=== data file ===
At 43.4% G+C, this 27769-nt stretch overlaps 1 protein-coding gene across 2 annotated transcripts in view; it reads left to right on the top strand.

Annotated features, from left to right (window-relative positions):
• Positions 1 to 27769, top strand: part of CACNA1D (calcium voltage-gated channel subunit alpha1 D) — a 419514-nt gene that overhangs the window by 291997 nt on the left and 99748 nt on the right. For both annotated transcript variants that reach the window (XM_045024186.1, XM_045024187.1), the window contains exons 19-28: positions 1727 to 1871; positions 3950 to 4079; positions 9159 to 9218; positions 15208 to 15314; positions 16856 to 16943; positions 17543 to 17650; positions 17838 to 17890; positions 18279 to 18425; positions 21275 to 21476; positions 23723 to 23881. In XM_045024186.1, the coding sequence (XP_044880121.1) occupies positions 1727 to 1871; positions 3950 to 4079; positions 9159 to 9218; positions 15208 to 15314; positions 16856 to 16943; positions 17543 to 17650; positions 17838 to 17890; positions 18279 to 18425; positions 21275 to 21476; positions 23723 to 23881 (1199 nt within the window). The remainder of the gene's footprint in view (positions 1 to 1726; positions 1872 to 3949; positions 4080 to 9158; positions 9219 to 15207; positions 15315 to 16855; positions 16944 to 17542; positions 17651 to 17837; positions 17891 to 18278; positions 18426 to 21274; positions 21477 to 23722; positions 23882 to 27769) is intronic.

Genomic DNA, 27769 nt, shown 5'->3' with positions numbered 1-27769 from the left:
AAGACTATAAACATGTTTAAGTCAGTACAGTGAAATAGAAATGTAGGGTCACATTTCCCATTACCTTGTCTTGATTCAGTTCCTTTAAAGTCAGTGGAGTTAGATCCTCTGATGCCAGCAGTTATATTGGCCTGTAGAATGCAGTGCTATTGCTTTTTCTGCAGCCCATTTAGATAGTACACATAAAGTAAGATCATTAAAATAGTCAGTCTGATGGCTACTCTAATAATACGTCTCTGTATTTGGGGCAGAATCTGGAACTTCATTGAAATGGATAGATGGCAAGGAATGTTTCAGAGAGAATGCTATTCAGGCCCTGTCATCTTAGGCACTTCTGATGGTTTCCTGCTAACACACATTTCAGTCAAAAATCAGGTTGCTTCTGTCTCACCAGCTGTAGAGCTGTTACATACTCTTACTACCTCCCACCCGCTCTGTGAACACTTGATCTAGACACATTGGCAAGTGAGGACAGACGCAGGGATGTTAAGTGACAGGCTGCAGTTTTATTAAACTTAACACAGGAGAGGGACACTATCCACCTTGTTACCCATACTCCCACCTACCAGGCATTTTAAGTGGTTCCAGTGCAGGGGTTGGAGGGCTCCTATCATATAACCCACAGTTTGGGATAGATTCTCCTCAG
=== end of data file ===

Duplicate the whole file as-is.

At 43.4% G+C, this 27769-nt stretch overlaps 1 protein-coding gene across 2 annotated transcripts in view; it reads left to right on the top strand.

Annotated features, from left to right (window-relative positions):
• Positions 1 to 27769, top strand: part of CACNA1D (calcium voltage-gated channel subunit alpha1 D) — a 419514-nt gene that overhangs the window by 291997 nt on the left and 99748 nt on the right. For both annotated transcript variants that reach the window (XM_045024186.1, XM_045024187.1), the window contains exons 19-28: positions 1727 to 1871; positions 3950 to 4079; positions 9159 to 9218; positions 15208 to 15314; positions 16856 to 16943; positions 17543 to 17650; positions 17838 to 17890; positions 18279 to 18425; positions 21275 to 21476; positions 23723 to 23881. In XM_045024186.1, the coding sequence (XP_044880121.1) occupies positions 1727 to 1871; positions 3950 to 4079; positions 9159 to 9218; positions 15208 to 15314; positions 16856 to 16943; positions 17543 to 17650; positions 17838 to 17890; positions 18279 to 18425; positions 21275 to 21476; positions 23723 to 23881 (1199 nt within the window). The remainder of the gene's footprint in view (positions 1 to 1726; positions 1872 to 3949; positions 4080 to 9158; positions 9219 to 15207; positions 15315 to 16855; positions 16944 to 17542; positions 17651 to 17837; positions 17891 to 18278; positions 18426 to 21274; positions 21477 to 23722; positions 23882 to 27769) is intronic.

Genomic DNA, 27769 nt, shown 5'->3' with positions numbered 1-27769 from the left:
AAGACTATAAACATGTTTAAGTCAGTACAGTGAAATAGAAATGTAGGGTCACATTTCCCATTACCTTGTCTTGATTCAGTTCCTTTAAAGTCAGTGGAGTTAGATCCTCTGATGCCAGCAGTTATATTGGCCTGTAGAATGCAGTGCTATTGCTTTTTCTGCAGCCCATTTAGATAGTACACATAAAGTAAGATCATTAAAATAGTCAGTCTGATGGCTACTCTAATAATACGTCTCTGTATTTGGGGCAGAATCTGGAACTTCATTGAAATGGATAGATGGCAAGGAATGTTTCAGAGAGAATGCTATTCAGGCCCTGTCATCTTAGGCACTTCTGATGGTTTCCTGCTAACACACATTTCAGTCAAAAATCAGGTTGCTTCTGTCTCACCAGCTGTAGAGCTGTTACATACTCTTACTACCTCCCACCCGCTCTGTGAACACTTGATCTAGACACATTGGCAAGTGAGGACAGACGCAGGGATGTTAAGTGACAGGCTGCAGTTTTATTAAACTTAACACAGGAGAGGGACACTATCCACCTTGTTACCCATACTCCCACCTACCAGGCATTTTAAGTGGTTCCAGTGCAGGGGTTGGAGGGCTCCTATCATATAACCCACAGTTTGGGATAGATTCTCCTCAG